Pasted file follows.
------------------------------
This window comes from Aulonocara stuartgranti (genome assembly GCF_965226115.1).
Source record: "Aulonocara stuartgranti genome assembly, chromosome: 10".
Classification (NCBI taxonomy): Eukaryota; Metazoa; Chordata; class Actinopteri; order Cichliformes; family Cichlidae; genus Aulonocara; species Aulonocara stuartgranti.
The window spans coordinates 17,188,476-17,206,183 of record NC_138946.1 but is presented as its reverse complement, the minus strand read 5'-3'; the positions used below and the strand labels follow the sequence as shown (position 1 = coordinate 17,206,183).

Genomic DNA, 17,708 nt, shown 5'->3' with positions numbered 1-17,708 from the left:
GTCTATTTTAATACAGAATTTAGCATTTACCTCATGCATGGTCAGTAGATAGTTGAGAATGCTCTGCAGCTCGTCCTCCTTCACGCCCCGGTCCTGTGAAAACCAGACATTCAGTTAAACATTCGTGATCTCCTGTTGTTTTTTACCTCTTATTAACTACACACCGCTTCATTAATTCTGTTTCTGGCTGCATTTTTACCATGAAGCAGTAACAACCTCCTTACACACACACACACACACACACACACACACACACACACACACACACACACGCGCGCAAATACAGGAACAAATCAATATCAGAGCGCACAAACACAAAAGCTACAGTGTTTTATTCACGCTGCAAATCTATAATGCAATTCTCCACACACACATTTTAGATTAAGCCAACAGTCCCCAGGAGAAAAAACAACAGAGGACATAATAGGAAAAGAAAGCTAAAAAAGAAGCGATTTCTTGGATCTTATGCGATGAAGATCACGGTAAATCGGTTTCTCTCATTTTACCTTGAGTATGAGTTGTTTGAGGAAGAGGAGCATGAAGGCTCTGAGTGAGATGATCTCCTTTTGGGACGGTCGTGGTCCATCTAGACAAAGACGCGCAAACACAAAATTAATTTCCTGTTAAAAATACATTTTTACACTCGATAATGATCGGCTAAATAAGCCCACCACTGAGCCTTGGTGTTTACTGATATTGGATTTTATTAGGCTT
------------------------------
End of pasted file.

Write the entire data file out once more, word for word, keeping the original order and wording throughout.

This window comes from Aulonocara stuartgranti (genome assembly GCF_965226115.1).
Source record: "Aulonocara stuartgranti genome assembly, chromosome: 10".
Classification (NCBI taxonomy): Eukaryota; Metazoa; Chordata; class Actinopteri; order Cichliformes; family Cichlidae; genus Aulonocara; species Aulonocara stuartgranti.
The window spans coordinates 17,188,476-17,206,183 of record NC_138946.1 but is presented as its reverse complement, the minus strand read 5'-3'; the positions used below and the strand labels follow the sequence as shown (position 1 = coordinate 17,206,183).

Genomic DNA, 17,708 nt, shown 5'->3' with positions numbered 1-17,708 from the left:
GTCTATTTTAATACAGAATTTAGCATTTACCTCATGCATGGTCAGTAGATAGTTGAGAATGCTCTGCAGCTCGTCCTCCTTCACGCCCCGGTCCTGTGAAAACCAGACATTCAGTTAAACATTCGTGATCTCCTGTTGTTTTTTACCTCTTATTAACTACACACCGCTTCATTAATTCTGTTTCTGGCTGCATTTTTACCATGAAGCAGTAACAACCTCCTTACACACACACACACACACACACACACACACACACACACACACACACACACGCGCGCAAATACAGGAACAAATCAATATCAGAGCGCACAAACACAAAAGCTACAGTGTTTTATTCACGCTGCAAATCTATAATGCAATTCTCCACACACACATTTTAGATTAAGCCAACAGTCCCCAGGAGAAAAAACAACAGAGGACATAATAGGAAAAGAAAGCTAAAAAAGAAGCGATTTCTTGGATCTTATGCGATGAAGATCACGGTAAATCGGTTTCTCTCATTTTACCTTGAGTATGAGTTGTTTGAGGAAGAGGAGCATGAAGGCTCTGAGTGAGATGATCTCCTTTTGGGACGGTCGTGGTCCATCTAGACAAAGACGCGCAAACACAAAATTAATTTCCTGTTAAAAATACATTTTTACACTCGATAATGATCGGCTAAATAAGCCCACCACTGAGCCTTGGTGTTTACTGATATTGGATTTTATTAGGCTT